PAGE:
For industrial workers in utilities, electrical, and oil and gas, exposure to excessive heat and open flames creates a real need for heat protection and flame resistant (FR) clothing. To suit the needs of safety standards in harsh and dangerous environments, flame retardant work clothes are made of different materials, have different safety grades, and can be layered for multidimensional protection.
Upper Body FR Clothing
Shirts: FR shirts are generally used as secondary flame resistance protection, usually worn under a jacket or coveralls. FR shirts are generally made of cotton for breathability and comfort. The cotton is treated with a flame-resistant coating, which will last through several dozen washings. Shirts come in different cuts, including short- and long-sleeve varieties.
Jackets: Possibly the most utilitarian form of fire protection, jackets come in a wide range of protection from treated 9oz cotton to full leather. Even “hybrid” jackets are available, mainly for welding. These feature a treated cotton vest for comfort and leather sleeves for intense head and abrasion protection.
Safety Vests: FR safety vests offer some flame resistance. They also feature a tear-away construction for easy and fast removal in case it catches fire.
Sleeves: FR sleeves and cape sleeves (for arm, shoulder, and upper chest protection) protect welders and other industrial workers from excessive heat, flames, and burning material. Sleeves can be made from either leather or treated cotton. Often they are used together with aprons during warmer weather.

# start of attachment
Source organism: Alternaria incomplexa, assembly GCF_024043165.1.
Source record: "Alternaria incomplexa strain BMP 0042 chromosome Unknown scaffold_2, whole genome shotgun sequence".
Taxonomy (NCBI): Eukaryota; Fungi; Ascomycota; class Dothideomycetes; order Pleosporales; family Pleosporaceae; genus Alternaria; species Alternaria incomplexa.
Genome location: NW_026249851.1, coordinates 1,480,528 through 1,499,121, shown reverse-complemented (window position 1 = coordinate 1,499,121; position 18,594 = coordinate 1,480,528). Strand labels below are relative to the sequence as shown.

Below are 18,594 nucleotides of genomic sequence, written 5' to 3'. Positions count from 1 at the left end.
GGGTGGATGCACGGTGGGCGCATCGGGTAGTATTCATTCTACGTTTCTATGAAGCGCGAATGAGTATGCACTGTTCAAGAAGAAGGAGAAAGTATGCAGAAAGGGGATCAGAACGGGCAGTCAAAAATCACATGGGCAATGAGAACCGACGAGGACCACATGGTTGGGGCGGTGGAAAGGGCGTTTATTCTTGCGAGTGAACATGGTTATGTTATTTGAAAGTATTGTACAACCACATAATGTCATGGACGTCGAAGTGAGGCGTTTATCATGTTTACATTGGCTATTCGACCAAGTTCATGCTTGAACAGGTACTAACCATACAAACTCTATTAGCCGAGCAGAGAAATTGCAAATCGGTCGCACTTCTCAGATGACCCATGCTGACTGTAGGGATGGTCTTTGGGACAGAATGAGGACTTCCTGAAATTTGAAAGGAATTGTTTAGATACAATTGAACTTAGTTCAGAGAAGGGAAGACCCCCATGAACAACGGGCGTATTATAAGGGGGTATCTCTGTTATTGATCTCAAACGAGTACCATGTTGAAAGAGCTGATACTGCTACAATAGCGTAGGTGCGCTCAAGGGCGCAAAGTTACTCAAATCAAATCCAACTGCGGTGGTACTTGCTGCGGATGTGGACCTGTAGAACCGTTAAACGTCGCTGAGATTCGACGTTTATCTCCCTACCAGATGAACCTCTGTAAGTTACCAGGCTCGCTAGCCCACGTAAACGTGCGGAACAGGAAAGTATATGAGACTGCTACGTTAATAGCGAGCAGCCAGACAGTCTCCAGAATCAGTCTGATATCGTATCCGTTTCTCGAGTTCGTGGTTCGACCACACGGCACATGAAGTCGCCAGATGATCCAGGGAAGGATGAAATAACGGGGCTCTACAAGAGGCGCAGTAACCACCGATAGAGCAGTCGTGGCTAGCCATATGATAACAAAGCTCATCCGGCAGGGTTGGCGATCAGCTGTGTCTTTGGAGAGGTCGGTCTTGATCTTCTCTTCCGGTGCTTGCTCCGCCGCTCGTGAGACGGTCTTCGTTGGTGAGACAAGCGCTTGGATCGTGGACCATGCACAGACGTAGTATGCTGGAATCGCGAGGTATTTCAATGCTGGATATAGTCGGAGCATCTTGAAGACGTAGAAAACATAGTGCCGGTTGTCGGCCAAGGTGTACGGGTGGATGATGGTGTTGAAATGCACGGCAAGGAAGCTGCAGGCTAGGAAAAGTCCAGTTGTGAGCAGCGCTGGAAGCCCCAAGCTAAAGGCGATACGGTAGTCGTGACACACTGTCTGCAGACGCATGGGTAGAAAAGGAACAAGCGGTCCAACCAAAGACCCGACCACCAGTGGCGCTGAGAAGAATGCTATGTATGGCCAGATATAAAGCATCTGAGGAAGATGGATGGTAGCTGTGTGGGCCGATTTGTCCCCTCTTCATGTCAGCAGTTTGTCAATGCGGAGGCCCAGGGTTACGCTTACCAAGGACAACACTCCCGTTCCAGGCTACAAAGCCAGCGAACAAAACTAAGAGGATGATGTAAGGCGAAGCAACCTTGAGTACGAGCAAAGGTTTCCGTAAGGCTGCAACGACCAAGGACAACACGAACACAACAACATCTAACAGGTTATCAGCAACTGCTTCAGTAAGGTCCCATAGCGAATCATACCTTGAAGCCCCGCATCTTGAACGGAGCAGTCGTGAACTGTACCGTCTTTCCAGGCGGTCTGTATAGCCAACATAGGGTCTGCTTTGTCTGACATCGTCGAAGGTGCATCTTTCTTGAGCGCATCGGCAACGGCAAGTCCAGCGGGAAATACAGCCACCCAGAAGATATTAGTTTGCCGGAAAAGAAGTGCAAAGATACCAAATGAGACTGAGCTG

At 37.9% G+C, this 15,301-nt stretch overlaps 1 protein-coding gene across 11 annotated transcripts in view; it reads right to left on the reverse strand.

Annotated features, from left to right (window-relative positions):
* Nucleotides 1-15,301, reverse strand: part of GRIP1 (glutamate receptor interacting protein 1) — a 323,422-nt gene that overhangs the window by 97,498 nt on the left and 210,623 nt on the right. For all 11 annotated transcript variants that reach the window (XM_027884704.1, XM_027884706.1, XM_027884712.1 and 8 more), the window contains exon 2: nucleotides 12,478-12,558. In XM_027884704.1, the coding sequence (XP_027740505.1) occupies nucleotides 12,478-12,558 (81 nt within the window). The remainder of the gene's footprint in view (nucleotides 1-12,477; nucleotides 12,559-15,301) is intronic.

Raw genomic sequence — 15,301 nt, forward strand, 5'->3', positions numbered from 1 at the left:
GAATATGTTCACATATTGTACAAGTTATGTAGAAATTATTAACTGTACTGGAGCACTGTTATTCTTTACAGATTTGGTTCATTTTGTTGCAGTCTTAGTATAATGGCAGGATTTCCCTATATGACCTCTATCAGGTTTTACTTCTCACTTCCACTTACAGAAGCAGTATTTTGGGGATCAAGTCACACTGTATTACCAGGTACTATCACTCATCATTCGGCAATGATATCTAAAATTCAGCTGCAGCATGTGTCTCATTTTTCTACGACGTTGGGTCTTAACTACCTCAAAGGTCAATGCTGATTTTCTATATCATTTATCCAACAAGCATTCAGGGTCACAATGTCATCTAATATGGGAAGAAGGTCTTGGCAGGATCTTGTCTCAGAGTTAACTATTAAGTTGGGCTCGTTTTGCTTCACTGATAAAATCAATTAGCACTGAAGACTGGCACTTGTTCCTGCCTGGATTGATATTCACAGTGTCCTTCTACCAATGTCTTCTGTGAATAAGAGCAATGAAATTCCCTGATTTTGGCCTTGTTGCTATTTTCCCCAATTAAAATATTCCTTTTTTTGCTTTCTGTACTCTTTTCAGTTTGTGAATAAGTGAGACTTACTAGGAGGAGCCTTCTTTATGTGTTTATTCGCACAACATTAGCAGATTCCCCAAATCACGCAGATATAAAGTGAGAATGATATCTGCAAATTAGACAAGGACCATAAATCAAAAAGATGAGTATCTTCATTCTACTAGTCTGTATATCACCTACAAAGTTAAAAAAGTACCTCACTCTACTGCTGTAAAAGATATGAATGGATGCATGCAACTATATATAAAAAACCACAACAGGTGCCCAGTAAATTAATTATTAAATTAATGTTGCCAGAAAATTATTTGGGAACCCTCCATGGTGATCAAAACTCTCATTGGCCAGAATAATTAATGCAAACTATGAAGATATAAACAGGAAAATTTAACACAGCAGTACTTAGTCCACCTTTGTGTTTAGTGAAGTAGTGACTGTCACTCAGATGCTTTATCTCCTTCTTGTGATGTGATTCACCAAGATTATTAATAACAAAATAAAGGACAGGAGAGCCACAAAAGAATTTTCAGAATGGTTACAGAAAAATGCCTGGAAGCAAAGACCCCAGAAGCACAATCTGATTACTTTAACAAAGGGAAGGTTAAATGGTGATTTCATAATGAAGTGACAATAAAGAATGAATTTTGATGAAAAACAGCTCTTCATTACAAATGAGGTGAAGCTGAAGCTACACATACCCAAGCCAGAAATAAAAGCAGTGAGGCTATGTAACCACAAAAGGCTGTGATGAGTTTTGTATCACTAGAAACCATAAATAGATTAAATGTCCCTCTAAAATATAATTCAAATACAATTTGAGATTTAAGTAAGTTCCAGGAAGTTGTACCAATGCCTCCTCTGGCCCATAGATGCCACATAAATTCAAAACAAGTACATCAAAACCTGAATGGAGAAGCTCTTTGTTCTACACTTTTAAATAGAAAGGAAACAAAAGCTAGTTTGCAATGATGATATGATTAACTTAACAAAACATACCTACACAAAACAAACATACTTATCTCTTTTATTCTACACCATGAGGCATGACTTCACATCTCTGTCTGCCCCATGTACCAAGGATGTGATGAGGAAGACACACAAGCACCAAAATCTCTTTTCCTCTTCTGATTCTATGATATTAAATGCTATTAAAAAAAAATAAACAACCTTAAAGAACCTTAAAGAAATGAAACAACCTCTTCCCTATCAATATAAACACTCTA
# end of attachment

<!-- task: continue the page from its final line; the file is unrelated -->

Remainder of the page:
Full Body & Lower Body FR Garments
Pants: Like FR shirts, flame resistant pants are typically treated cotton, either denim or canvas. They generally have a relaxed fit that is comfortable for long work hours. Some pants, especially ones with a higher Hazard Risk Category (HRC), will have zippers or snaps up the side of each leg for quick removal in case burning material clings to the fabric.
Aprons/Bibs: For craftsmen and other workers in more controlled environments, FR aprons and bibs are a popular solution, giving complete frontal protection without any gaps. They are also well-suited for indoor or warm weather use. Aprons may be either leather or treated cotton. Bibs may be designed to snap or button onto cape sleeves for upper and lower body protection.
Coveralls: Coveralls offer full body protection from fire hazards. Typically, they are treated cotton for increased mobility. FR coveralls also come in disposable varieties to protect against dust and liquid splashes. In this case, they would be worn over the primary flame protection.
Rainwear: FR rainwear has to protect utility workers who are potentially exposed to multiple extremes at the same time. FR rainwear has to pass 2 tests, one for arc flash and one for flash fires. These tests simulate an electric arc as well as extreme flame exposure to test for how well the rainwear holds up under these conditions.